about 65% of the R-M269 (R1b1b2) group. Ten percent were R-U152, but all from the
southeast of the country north of Jutland (Vestfold, the Vik and surrounding Oslofjord).

http://davidkfaux.org/Angles_England_R_U152.pdf


The link below contains numbers of R-U106 per European nation; Norway is included.

Link: http://www.weston-genealogy.net/R_U106/U106_pop_density.html

This is all I can find for Norway, sorry; I am not sure how reliable it is.
I would imagine that R-U106 either makes up the majority of R1b in Scandinavia, or is the most numerous subclade of R1b found.

hereward
11-21-2010, 07:51 PM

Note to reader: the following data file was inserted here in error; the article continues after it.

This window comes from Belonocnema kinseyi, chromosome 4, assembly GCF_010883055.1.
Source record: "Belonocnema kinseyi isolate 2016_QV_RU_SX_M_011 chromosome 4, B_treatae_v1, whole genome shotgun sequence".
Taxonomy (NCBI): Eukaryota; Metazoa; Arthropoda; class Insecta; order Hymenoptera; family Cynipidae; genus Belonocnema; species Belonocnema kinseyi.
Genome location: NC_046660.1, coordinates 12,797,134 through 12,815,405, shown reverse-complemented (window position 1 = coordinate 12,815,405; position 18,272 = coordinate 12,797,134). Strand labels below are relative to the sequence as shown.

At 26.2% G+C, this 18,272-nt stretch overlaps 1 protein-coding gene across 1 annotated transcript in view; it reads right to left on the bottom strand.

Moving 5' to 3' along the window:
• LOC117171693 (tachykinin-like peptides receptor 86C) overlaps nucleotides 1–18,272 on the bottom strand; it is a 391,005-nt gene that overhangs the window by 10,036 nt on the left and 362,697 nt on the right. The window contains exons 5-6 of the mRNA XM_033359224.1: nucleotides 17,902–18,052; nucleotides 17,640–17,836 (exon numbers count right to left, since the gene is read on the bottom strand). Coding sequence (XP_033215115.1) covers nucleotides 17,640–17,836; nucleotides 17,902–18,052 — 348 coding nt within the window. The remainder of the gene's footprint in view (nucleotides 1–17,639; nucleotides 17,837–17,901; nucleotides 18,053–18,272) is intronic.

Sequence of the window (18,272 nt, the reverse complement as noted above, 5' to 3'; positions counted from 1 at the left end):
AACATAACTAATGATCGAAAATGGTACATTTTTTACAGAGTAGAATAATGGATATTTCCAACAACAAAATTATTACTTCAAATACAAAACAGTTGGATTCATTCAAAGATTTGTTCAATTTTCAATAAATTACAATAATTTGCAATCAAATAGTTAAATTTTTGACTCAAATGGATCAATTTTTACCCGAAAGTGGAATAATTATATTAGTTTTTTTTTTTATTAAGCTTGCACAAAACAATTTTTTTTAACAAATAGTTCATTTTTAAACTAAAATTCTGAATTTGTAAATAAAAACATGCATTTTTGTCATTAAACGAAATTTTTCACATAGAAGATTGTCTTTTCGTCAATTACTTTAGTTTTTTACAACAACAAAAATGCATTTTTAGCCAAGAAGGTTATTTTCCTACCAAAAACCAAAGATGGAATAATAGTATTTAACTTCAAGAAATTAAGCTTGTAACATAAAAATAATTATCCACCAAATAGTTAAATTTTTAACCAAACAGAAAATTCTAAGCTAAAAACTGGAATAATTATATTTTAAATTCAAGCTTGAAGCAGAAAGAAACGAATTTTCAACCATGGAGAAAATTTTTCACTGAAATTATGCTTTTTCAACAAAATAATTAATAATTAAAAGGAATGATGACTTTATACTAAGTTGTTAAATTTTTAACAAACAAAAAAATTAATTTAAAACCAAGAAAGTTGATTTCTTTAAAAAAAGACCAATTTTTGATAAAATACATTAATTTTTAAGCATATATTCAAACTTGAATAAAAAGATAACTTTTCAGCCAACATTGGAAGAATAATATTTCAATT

Sampling
http://img221.imageshack.us/img221/9861/sampling.jpg


R-M73
Parent Clade:R-P297
Phylogenetic name:R1b1b1
http://img152.imageshack.us/img152/4991/rm73p.jpg


R-M269
Parent Clade: R-P297
Phylogenetic name:R1b1b2
http://img3.imageshack.us/img3/2603/m269.jpg


R-L23*
Parent Clade: R-M269
Phylogenetic name:R1b1b2a*
http://img541.imageshack.us/img541/1948/l23x412.jpg


R-M412 (L51)
Parent Clade: R-L23
Phylogenetic name:R1b1b2a1
http://img221.imageshack.us/img221/3086/m412all.jpg


R-P310 (S129,L11)
Parent Clade: R-M412
Phylogenetic name:R1b1b2a1a
http://img19.imageshack.us/img19/8865/l11all.jpg


R-P310* (L11*)
Parent Clade: R-P310
Phylogenetic name:R1b1b2a1a*
http://img99.imageshack.us/img99/3922/l11xu106s116.jpg


R-U106 (S21/M405)
Parent Clade: P310 (S129)
Phylogenetic name:R1b1b2a1a1
http://img46.imageshack.us/img46/1329/u106.jpg


R-P312 (S116)
Parent Clade: R-P310(S129)
Phylogenetic name:R1b1b2a1a2